Reduction of posttraumatic transneuronal "early gene" activation and dendritic atrophy by the N-methyl-D-aspartate receptor antagonist MK-801.

Proceedings of the National Academy of Sciences of the United States of America

PubMedID: 1534412

Nitsch R, Frotscher M. Reduction of posttraumatic transneuronal "early gene" activation and dendritic atrophy by the N-methyl-D-aspartate receptor antagonist MK-801. Proc Natl Acad Sci USA. 1992;89(11):5197-200.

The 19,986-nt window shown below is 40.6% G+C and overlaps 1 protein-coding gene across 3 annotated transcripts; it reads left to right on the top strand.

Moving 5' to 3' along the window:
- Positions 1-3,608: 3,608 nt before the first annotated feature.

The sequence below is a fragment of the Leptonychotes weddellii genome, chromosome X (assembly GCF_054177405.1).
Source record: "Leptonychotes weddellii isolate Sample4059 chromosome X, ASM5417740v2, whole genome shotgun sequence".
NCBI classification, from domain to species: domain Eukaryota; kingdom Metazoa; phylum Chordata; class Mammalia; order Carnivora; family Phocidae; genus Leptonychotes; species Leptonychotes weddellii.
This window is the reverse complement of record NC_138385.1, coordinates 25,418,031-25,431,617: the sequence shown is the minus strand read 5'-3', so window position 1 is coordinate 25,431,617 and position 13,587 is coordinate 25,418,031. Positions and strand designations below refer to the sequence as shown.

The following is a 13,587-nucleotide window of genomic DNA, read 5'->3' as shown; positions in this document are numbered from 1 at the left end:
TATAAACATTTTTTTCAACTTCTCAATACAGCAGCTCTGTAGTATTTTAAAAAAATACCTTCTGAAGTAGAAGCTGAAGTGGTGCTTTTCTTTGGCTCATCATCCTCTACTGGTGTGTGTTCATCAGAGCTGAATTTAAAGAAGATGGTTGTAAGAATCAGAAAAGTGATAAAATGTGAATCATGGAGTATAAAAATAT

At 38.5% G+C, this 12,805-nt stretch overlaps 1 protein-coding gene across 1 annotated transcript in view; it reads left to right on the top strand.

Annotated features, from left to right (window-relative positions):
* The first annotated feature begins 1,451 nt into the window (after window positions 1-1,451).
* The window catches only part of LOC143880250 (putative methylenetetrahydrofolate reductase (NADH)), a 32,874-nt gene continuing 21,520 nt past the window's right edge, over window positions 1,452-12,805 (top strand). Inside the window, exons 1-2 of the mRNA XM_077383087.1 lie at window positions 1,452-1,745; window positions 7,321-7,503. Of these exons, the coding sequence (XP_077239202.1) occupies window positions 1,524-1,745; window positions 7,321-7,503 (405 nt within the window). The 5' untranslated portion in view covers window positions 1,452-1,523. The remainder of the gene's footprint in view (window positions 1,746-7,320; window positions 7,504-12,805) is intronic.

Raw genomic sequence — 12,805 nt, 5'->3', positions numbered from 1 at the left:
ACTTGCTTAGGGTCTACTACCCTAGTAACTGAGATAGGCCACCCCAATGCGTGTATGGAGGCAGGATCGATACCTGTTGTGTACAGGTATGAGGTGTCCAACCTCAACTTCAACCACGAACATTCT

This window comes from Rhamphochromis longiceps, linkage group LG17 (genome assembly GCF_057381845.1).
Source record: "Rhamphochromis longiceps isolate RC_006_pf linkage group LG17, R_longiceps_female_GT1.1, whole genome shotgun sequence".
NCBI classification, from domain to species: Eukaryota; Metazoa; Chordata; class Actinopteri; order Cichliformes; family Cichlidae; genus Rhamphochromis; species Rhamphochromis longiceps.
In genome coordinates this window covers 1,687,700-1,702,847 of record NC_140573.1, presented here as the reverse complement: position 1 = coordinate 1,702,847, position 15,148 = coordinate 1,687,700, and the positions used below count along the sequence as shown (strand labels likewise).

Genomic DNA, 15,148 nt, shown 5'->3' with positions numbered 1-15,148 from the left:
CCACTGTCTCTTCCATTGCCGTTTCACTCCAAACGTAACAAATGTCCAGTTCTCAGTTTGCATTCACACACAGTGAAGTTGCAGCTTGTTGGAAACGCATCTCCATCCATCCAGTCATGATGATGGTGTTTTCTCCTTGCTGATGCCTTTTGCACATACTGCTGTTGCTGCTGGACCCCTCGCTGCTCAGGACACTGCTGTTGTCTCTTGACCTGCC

The removal of a major hippocampal afferent system, the glutamatergic fibers from the entorhinal cortex, results in transneuronal changes in postsynaptic inhibitory neurons using gamma-aminobutyric acid (GABA) as a neurotransmitter. This study shows that these transneuronal alterations are reduced by the selective N-methyl-D-aspartate (NMDA) receptor antagonist (+)-MK-801. Thus, systemic injection of (+)-MK-801 prior to and after entorhinal lesion abolishes the retraction of distal dendrites from the termination zones of degenerating entorhinal fibers and reduces the swelling of their distal segments. Also, entorhinal lesion results in the appearance of c-fos protein-like immunoreactivity in hippocampal neurons and glial cells, which again is blocked by (+)-MK-801 administration. These data suggest that NMDA receptor-mediated neurotoxicity due to postlesional glutamate elevation results in early gene expression and in transneuronal dendritic changes. Similar processes may play a role in Alzheimer's disease, since there is a severe degeneration of the glutamatergic entorhino-hippocampal projection in this neurodegenerative disorder.